65 years since the Great Smog
In December 1952 a smog, or ‘smoky fog’, event occurred that was so thick (visibility was just a few metres) and toxic it left thousands dead in London and caused transport chaos – it is even reported to have suffocated cattle to death in a field.
A period of cold, windless, anticyclonic weather led to the build-up of airborne pollutants at ground level – mostly arising from the use of coal to keep people warm during this time and carried in from industrial areas on the continent. This acted as catalysts for fog, or smog, as water clinged to the tiny particles. This formed a thick layer of smog over the city which lasted from, 5 December to 9 December 1952, dispersing as the weather changed.
It is known as a "pea-souper” due to its yellowish/green colour caused by air pollution containing soot and sulphur dioxide and was common in cities during the 19th Century until the md 20th century due to the burning of coal for heating and industrial processes. Indeed, it made up the subject of many of Claude Monet’s paintings.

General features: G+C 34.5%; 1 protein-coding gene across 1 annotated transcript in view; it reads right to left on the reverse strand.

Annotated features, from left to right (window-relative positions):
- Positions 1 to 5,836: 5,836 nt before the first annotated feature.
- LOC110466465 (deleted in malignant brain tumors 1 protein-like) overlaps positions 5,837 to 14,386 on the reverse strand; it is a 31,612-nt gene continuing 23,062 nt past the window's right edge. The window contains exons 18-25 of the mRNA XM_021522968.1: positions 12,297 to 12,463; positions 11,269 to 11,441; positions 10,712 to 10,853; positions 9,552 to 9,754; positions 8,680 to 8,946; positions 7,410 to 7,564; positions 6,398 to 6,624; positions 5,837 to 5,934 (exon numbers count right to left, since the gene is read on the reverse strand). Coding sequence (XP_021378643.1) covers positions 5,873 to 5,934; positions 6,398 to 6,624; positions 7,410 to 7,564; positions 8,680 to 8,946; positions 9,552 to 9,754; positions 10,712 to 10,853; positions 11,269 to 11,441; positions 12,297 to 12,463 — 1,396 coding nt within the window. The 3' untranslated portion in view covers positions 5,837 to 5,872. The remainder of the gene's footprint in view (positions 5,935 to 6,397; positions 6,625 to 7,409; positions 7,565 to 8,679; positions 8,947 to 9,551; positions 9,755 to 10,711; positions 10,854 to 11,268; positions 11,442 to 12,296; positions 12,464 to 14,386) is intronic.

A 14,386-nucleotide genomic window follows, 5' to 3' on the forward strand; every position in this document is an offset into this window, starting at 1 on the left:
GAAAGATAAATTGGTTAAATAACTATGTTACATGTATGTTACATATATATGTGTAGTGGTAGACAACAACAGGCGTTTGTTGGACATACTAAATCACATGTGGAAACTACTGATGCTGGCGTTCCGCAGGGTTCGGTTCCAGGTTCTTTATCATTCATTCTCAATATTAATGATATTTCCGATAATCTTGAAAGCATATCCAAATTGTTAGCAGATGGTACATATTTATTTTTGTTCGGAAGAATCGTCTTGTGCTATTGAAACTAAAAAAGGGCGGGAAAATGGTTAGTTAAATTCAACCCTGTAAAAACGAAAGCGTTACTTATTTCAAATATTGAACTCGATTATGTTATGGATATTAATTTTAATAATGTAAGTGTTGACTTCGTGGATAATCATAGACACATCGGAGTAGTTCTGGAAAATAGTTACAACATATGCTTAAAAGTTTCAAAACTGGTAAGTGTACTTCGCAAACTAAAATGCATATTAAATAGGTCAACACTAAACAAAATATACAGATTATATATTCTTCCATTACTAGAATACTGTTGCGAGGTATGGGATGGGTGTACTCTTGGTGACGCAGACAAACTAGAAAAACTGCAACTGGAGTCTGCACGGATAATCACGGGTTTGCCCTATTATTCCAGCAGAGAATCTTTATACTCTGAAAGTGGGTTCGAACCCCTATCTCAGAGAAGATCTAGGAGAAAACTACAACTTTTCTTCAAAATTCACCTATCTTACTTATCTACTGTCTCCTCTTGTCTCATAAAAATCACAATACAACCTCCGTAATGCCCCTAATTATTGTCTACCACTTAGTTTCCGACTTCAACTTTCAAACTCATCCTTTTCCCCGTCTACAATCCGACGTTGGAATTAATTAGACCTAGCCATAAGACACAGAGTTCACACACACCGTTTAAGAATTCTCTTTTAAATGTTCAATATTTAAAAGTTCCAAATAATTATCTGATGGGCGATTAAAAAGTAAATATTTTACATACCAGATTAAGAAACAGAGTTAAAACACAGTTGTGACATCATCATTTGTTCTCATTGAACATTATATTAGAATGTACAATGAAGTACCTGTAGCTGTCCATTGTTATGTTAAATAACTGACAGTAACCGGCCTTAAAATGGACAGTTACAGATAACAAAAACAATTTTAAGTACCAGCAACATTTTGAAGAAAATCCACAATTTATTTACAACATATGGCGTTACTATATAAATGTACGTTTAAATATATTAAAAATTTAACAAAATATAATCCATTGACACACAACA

Smog at this level is often lethal to vulnerable people such as the elderly, the very young and those with respiratory problems, causing skin irritations and breathing problems. At the time, 4,000 people were estimated to have died as a direct result of the smog but more recently it has been estimated that this figure could be up to 12,000, with 100,000 more becoming ill.
It has since been declared the worst air-pollution event in the UKs history and was the most significant in terms of its effect on environmental research, government regulation, and public awareness of the relationship between air quality and health. Indeed, it led to the Clean Air Act 1956, which introduced a number of measures to reduce air pollution, including introducing "smoke control areas" in some towns and cities banning the emissions of black smoke, and shifting residential sources of heat towards cleaner coals, electricity, and gas.